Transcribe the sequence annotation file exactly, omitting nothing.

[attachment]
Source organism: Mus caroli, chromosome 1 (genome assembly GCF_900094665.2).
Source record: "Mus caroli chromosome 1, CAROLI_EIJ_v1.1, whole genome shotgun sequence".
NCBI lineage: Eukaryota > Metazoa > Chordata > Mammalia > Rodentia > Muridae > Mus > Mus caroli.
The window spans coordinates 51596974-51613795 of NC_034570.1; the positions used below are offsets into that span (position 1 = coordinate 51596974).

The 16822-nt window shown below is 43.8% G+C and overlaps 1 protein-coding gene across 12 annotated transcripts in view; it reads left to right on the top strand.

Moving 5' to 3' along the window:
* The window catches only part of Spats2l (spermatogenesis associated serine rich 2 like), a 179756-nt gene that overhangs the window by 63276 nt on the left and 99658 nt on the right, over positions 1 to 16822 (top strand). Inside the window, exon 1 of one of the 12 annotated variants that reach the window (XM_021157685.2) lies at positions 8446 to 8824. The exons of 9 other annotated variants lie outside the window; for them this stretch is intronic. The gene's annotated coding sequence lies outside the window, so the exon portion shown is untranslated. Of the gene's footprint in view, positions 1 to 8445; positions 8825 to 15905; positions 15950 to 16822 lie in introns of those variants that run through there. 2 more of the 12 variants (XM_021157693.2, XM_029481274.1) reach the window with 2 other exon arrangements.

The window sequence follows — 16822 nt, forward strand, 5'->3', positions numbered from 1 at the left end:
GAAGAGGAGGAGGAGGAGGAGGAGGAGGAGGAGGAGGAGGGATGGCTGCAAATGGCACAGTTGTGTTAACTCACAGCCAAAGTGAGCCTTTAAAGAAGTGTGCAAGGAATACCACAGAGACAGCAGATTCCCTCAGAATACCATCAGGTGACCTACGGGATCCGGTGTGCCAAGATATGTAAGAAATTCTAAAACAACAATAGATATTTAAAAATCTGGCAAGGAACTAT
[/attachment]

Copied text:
Source organism: Mus caroli, chromosome 1 (genome assembly GCF_900094665.2).
Source record: "Mus caroli chromosome 1, CAROLI_EIJ_v1.1, whole genome shotgun sequence".
NCBI lineage: Eukaryota > Metazoa > Chordata > Mammalia > Rodentia > Muridae > Mus > Mus caroli.
The window spans coordinates 51596974-51613795 of NC_034570.1; the positions used below are offsets into that span (position 1 = coordinate 51596974).

The 16822-nt window shown below is 43.8% G+C and overlaps 1 protein-coding gene across 12 annotated transcripts in view; it reads left to right on the top strand.

Moving 5' to 3' along the window:
* The window catches only part of Spats2l (spermatogenesis associated serine rich 2 like), a 179756-nt gene that overhangs the window by 63276 nt on the left and 99658 nt on the right, over positions 1 to 16822 (top strand). Inside the window, exon 1 of one of the 12 annotated variants that reach the window (XM_021157685.2) lies at positions 8446 to 8824. The exons of 9 other annotated variants lie outside the window; for them this stretch is intronic. The gene's annotated coding sequence lies outside the window, so the exon portion shown is untranslated. Of the gene's footprint in view, positions 1 to 8445; positions 8825 to 15905; positions 15950 to 16822 lie in introns of those variants that run through there. 2 more of the 12 variants (XM_021157693.2, XM_029481274.1) reach the window with 2 other exon arrangements.

The window sequence follows — 16822 nt, forward strand, 5'->3', positions numbered from 1 at the left end:
GAAGAGGAGGAGGAGGAGGAGGAGGAGGAGGAGGAGGAGGGATGGCTGCAAATGGCACAGTTGTGTTAACTCACAGCCAAAGTGAGCCTTTAAAGAAGTGTGCAAGGAATACCACAGAGACAGCAGATTCCCTCAGAATACCATCAGGTGACCTACGGGATCCGGTGTGCCAAGATATGTAAGAAATTCTAAAACAACAATAGATATTTAAAAATCTGGCAAGGAACTAT